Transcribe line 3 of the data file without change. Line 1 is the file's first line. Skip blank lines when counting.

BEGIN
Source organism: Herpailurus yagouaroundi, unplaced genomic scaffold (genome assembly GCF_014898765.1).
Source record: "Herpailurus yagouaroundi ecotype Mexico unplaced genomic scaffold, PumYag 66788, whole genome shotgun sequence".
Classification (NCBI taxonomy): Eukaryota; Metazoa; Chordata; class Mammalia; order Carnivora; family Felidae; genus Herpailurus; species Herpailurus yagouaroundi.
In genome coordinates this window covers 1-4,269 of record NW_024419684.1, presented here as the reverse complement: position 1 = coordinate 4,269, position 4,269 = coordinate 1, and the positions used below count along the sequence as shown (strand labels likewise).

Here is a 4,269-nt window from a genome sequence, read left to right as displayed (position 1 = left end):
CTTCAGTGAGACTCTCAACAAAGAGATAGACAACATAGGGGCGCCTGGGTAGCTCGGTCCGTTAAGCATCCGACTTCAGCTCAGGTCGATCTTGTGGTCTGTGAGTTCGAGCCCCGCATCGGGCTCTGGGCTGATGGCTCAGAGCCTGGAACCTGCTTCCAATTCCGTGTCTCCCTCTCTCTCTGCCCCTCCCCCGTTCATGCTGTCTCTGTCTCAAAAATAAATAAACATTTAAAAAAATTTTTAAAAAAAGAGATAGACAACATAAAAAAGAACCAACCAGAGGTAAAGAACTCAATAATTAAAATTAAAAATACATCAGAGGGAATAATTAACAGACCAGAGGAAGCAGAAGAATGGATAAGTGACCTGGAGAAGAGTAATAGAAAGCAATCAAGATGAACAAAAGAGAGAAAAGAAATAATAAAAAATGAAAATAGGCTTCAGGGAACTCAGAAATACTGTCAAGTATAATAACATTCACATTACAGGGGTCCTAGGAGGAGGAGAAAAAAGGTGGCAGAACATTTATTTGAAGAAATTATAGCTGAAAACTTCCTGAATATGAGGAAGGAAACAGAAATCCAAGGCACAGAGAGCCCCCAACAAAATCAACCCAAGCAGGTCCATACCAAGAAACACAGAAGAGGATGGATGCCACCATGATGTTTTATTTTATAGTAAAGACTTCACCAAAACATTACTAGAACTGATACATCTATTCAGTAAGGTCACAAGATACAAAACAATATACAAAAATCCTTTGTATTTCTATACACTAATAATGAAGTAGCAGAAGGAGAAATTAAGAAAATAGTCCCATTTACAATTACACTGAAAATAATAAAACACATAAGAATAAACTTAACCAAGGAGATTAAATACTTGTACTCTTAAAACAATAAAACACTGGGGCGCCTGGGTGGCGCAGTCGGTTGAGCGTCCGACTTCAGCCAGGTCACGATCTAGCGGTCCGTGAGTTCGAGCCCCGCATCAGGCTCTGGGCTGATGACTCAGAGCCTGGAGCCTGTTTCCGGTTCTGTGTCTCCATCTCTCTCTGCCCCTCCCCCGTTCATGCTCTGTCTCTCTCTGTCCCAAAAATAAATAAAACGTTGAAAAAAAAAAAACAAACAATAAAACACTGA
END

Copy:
Classification (NCBI taxonomy): Eukaryota; Metazoa; Chordata; class Mammalia; order Carnivora; family Felidae; genus Herpailurus; species Herpailurus yagouaroundi.